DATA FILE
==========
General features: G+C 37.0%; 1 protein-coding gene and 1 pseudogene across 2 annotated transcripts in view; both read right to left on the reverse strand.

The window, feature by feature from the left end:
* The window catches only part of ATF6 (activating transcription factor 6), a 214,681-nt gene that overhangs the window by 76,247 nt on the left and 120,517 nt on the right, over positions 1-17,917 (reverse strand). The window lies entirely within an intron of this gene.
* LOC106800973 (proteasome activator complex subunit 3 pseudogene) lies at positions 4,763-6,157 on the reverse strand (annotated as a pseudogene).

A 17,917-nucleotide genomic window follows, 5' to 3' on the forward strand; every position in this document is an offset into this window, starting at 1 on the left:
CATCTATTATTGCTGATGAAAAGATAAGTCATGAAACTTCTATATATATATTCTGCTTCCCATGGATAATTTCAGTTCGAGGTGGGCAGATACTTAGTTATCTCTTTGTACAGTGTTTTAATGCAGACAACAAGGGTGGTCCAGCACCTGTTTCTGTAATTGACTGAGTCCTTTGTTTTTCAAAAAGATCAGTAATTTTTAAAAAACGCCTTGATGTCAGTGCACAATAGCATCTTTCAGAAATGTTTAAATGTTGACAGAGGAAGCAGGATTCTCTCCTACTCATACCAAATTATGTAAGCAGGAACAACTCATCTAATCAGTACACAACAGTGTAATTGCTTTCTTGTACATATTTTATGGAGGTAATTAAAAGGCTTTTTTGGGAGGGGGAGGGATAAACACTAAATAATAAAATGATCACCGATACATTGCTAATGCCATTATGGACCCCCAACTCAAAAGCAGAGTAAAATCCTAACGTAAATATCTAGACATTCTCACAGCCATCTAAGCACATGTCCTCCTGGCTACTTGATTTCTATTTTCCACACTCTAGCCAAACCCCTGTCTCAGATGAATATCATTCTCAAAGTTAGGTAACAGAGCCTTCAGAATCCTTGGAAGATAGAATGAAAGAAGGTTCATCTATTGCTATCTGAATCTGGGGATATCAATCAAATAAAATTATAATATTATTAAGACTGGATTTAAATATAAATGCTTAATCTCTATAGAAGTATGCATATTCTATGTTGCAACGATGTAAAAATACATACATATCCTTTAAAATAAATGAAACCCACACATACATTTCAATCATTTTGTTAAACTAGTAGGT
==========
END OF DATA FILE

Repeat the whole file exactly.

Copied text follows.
General features: G+C 37.0%; 1 protein-coding gene and 1 pseudogene across 2 annotated transcripts in view; both read right to left on the reverse strand.

The window, feature by feature from the left end:
* The window catches only part of ATF6 (activating transcription factor 6), a 214,681-nt gene that overhangs the window by 76,247 nt on the left and 120,517 nt on the right, over positions 1-17,917 (reverse strand). The window lies entirely within an intron of this gene.
* LOC106800973 (proteasome activator complex subunit 3 pseudogene) lies at positions 4,763-6,157 on the reverse strand (annotated as a pseudogene).

A 17,917-nucleotide genomic window follows, 5' to 3' on the forward strand; every position in this document is an offset into this window, starting at 1 on the left:
CATCTATTATTGCTGATGAAAAGATAAGTCATGAAACTTCTATATATATATTCTGCTTCCCATGGATAATTTCAGTTCGAGGTGGGCAGATACTTAGTTATCTCTTTGTACAGTGTTTTAATGCAGACAACAAGGGTGGTCCAGCACCTGTTTCTGTAATTGACTGAGTCCTTTGTTTTTCAAAAAGATCAGTAATTTTTAAAAAACGCCTTGATGTCAGTGCACAATAGCATCTTTCAGAAATGTTTAAATGTTGACAGAGGAAGCAGGATTCTCTCCTACTCATACCAAATTATGTAAGCAGGAACAACTCATCTAATCAGTACACAACAGTGTAATTGCTTTCTTGTACATATTTTATGGAGGTAATTAAAAGGCTTTTTTGGGAGGGGGAGGGATAAACACTAAATAATAAAATGATCACCGATACATTGCTAATGCCATTATGGACCCCCAACTCAAAAGCAGAGTAAAATCCTAACGTAAATATCTAGACATTCTCACAGCCATCTAAGCACATGTCCTCCTGGCTACTTGATTTCTATTTTCCACACTCTAGCCAAACCCCTGTCTCAGATGAATATCATTCTCAAAGTTAGGTAACAGAGCCTTCAGAATCCTTGGAAGATAGAATGAAAGAAGGTTCATCTATTGCTATCTGAATCTGGGGATATCAATCAAATAAAATTATAATATTATTAAGACTGGATTTAAATATAAATGCTTAATCTCTATAGAAGTATGCATATTCTATGTTGCAACGATGTAAAAATACATACATATCCTTTAAAATAAATGAAACCCACACATACATTTCAATCATTTTGTTAAACTAGTAGGT